Tidy Up Your Boundaries
In my previous post, “Finding My Voice after Years of Neglect,” I briefly described some of my struggles throughout life to find the power in my self-expression. However, the story doesn’t end there. In this post, I explain how finding my voice started with establishing boundaries: first with other people, then with myself.
Setting boundaries was, and continues to be, a process for me. It’s one of those things when you wake up one day and decide something has to change.
You might look around your environment and decide, “I need to clean up this house. I need to set up environmental in spatial boundaries.”On a side note, I highly recommend Marie Kondo’s book The Life-Changing Magic of Tidying Up: The Japanese Art of Decluttering and Organizing. She outlines how to set spatial boundaries at home through the act of tidying up. Sometimes we’re not ready to tackle boundary issues with people or ourselves, and channeling that energy into our physical spaces clears the blockage and allows us to move forward into the more tricky territory of relationships.
Make Some Adjustments
In the context of relationships, finding your voice might require you to make minor or major adjustments.
As empaths, we tend to nurture complex, and sometimes codependent, relationships with friends and family. We empaths love to connect deeply with people. In some cases, we can become deeply enmeshed in other people’s lives because of that desire for a soul connection and oneness with others. However, this intense desire for connection can cause us to attract relationships that violate our boundaries.
In these unhealthy relationships:
- You tend to give more than you receive.
- You over identify with other people’s problems.
- You attract people with unresolved issues and expend too much of your energy trying to “fix them.”
- You attract energy vampires who feed on your deep emotions and caring nature.
- You feel taken for granted because you make yourself too available.
The list goes on and on, but you get my gist.
And through it all, your voice becomes smaller and more quiet as you absorb inconsiderate treatment and accept what others would deem unacceptable. Your ability to express yourself in this state diminishes because you are afraid to lose the connection to the relationship you deem vital, where in reality, it is draining your life force. You care more about the other person and what she or he thinks of you rather than what you think of yourself.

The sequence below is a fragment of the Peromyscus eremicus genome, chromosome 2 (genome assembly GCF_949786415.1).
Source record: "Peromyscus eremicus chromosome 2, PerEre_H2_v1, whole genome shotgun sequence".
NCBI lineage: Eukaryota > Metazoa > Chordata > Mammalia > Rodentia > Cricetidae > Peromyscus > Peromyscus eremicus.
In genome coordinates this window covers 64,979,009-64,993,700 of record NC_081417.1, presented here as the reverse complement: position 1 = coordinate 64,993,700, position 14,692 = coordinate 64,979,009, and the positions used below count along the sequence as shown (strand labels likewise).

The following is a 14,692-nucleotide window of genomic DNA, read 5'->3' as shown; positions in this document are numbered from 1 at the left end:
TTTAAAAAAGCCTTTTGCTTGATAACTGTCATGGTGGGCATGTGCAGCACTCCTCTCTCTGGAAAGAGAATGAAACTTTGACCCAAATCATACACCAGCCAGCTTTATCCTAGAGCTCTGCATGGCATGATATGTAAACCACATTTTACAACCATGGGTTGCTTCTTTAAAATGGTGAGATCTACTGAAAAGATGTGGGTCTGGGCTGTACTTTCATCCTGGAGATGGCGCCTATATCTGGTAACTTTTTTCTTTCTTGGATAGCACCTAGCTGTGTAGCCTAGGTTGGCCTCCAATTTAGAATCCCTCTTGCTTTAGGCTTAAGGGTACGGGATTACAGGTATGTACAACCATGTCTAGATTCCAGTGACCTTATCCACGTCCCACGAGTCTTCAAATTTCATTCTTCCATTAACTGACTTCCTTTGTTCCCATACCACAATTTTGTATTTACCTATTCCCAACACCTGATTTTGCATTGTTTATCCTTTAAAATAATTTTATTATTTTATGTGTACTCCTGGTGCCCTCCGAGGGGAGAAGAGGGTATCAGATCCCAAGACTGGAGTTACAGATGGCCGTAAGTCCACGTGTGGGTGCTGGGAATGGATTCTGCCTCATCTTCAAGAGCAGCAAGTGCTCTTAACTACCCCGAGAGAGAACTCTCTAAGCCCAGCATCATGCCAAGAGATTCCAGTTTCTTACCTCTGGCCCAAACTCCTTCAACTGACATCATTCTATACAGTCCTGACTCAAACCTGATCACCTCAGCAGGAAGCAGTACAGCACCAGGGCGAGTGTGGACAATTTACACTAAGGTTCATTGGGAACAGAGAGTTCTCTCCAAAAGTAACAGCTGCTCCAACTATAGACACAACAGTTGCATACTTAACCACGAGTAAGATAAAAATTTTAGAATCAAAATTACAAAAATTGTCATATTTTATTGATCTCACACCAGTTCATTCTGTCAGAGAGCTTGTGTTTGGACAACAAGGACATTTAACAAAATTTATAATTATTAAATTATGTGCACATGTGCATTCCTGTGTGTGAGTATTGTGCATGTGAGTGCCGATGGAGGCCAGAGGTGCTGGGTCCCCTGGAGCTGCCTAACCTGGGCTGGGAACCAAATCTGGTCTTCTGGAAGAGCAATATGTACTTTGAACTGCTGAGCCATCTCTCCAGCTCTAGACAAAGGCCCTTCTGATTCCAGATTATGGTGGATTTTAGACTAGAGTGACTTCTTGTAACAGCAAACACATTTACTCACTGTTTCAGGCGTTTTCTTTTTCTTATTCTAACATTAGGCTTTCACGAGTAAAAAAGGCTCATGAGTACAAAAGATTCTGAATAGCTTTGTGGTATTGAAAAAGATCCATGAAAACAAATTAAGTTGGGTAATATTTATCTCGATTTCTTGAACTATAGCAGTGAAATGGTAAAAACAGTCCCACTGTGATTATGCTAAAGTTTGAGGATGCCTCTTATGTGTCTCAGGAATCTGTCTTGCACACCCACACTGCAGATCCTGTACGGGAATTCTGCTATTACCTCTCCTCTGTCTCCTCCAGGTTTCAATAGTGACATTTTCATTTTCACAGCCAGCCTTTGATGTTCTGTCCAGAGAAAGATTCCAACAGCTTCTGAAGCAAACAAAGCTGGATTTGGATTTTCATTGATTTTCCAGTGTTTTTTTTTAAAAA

Realize Your feelings do matter!
The first step to regaining your voice is to acknowledge that your feelings do indeed matter. It matters if your boyfriend is always late for a date and infringes upon your time. It matters if you feel hurt when your coworker steals your ideas without giving you credit. Your feelings matter when your friend consistently makes little digs at you that undermine your confidence.
Your feelings matter!
Now, what are you going to do about it?
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When you are ready, you start establishing boundaries.
In some cases, depending upon your level of enmeshment, establishing boundaries won’t feel good at first. In fact, you might feel like you are making a sharp departure from your normal way of relating:
- When you reluctantly decline to take another work project that will set you further behind your deadline.
- When you say you made other plans after a friend, who recently flaked out on you, proposes a last-minute outing.
- When you decline purchasing a product you don’t want or need from a friend.
- When you decline a last minute date from a guy you’ve been talking to.
- When you stop going out of your way for a coworker who never reciprocates.
As you begin standing up for yourself even, in these relatively quiet ways, you will feel uncomfortable and even downright mean! But believe me, you are not being mean. You are a rational individual who puts yourself first in the most balanced way.
When you start establishing your boundaries and you start saying no to unloving treatment, you begin to say yes to yourself and recover that strong voice you were on the verge of losing.
Now you can start saying yes to things that actually matter to you:
- Healthy, balanced relating.
- Reciprocal friendships.
- Considerate lovers.
- A more even balanced work load.
You might even go as far as to say yes to :
- Dusting off that business idea you put on the back burner because of your obligations.
- The time to write the poetry you didn’t have time for before.
- Taking that class that will advance your career.
Finding your voice does not have to be this loud ostentatious event. It’s as simple as saying no and making a few adjustments in how you relate to others.
What are some of the ways you’ve begun to find your voice? Did your actions feel like they went against your normal personality? Why or why not?